Revd.MacNeill Cooper: July 2019
Our Circuit is big. Really big. And we have a number of chapels in our Circuit with fewer than 10 regular attendees and a limited number of worship leaders and certified local preachers. Jesus says, where two or three are gathered, I am with you. But what happens when there are more than two or three gathered? Wonderful things happen.
In the Rea Valley area, for the past year and a half, we have been clustering our some of our chapels together for mutual worship and fellowship. Each Sunday several chapels travel to one another's house of prayer for worship. Each chapel takes it in turn to host worship. The results have been tremendous. At first this was met with some reservation but now we cannot imagine it any other way. When we started to cluster together we noticed a few things started to happen.
"Forgive us the poverty of our worship"- These are the words from our annual Covenant service. Our worship has become more vibrant, our prayer life enriched and our singing is more enlivened. We bring together four communities of faith and we grow together Sunday by Sunday.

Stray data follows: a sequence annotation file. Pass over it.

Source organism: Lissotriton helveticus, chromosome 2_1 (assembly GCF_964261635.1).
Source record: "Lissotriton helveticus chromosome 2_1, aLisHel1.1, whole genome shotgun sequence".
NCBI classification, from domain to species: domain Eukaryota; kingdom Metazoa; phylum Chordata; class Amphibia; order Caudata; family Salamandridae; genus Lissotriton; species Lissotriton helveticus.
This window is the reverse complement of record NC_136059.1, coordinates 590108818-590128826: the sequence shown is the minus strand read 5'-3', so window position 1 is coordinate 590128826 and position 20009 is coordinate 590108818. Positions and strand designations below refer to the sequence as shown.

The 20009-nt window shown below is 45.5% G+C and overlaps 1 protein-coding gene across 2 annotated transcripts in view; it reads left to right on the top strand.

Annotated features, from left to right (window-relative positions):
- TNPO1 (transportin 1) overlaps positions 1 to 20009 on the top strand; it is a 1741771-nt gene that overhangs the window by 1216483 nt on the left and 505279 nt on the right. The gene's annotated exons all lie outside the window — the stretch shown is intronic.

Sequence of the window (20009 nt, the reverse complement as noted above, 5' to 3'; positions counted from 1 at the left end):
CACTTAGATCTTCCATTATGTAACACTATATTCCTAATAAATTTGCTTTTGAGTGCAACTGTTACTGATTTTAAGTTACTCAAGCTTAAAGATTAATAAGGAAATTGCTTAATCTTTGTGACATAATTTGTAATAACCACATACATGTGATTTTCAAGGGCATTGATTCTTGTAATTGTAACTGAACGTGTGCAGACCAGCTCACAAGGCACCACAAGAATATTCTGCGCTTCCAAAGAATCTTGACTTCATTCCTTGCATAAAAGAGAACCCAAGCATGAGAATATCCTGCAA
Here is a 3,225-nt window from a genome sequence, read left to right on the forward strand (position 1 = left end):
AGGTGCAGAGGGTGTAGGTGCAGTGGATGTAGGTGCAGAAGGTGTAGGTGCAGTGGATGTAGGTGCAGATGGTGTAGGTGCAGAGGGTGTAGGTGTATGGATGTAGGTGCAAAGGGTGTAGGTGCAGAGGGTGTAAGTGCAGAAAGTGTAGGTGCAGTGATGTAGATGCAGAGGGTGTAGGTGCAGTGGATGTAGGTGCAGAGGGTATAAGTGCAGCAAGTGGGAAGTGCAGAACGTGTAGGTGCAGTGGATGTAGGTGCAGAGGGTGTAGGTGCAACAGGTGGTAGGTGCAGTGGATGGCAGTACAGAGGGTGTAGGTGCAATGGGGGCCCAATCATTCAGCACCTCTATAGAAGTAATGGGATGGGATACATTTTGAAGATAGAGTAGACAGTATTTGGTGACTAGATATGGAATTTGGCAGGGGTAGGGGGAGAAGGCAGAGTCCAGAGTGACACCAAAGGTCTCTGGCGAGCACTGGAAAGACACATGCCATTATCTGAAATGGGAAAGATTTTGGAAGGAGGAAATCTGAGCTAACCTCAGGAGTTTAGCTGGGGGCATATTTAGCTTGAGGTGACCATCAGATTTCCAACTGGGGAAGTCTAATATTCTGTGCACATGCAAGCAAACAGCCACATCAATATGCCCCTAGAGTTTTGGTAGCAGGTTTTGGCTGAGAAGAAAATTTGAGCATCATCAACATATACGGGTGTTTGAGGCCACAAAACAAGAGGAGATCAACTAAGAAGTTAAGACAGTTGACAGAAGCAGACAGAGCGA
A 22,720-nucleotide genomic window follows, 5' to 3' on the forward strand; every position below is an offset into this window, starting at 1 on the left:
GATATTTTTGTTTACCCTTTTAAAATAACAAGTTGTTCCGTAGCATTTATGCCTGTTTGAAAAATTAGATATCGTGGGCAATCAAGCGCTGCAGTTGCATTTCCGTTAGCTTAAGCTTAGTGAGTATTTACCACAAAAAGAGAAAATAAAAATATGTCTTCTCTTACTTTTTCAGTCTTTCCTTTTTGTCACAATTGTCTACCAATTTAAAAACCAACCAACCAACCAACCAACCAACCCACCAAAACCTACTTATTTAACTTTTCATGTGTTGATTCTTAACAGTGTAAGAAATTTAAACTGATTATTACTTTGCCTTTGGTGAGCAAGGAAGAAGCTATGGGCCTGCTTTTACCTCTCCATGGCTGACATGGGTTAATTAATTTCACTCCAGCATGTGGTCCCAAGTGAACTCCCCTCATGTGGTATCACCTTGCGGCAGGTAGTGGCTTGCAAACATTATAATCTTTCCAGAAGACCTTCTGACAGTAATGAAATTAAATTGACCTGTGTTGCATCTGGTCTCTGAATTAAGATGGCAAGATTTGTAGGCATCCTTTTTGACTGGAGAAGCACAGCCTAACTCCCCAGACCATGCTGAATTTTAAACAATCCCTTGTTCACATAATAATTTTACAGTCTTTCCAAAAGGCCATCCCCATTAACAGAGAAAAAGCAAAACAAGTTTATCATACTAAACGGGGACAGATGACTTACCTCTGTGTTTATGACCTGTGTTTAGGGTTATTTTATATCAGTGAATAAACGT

"They gave all things up in common"-Our chapels have benefited with tithes being more regular and a bigger amount once per month. This has allowed us to slightly improve our financial situations and thus keeping chapels open and operational as much as possible. Think of it this way, if a chapel has four regular attendants who offer £10.00 each Sunday, that is £40.00 a Sunday for a total of £160.00 a month. If a chapel has 20 people in attendance once every four weeks and each one offers £10.00 a tithe, that is £200.00 a month. The chapel that worships weekly with fewer people have tithes of £1920.00 a year but the chapel that clusters will have tithes of £2400.00. That is a difference of nearly £500.00. This can get a bit tricky if people offer their tithes by BACS or standing order but that is a conversation to be had with the treasurer.
"Yours in fellowship"- by several communities of faith joining together weekly, we have been able to get to know one another better, have a stronger sense of connection to our other communities and learn what God given talents might be shared.
"Sent by the Lord am I" Clustering also enables worship leaders and congregations. By clustering, it usually means that there are fewer services held in one chapel but more frequent services being held in the area. This helps the worship plan tremendously. As staff, we often hear that there are many gaps on the worship plan. By clustering, it actually helps the plan a great deal, not just for local chapels but for the entire Circuit. It means more efficient use of the leadership we have.
"Feed my sheep" Clustering can show our communities that chapels are a place where Christians do actually get along. One of the number of reasons most people won't go to church is because of the 'politics' and 'Christians can't get along with each other'. Clustering shows communities that we can get along and get along well.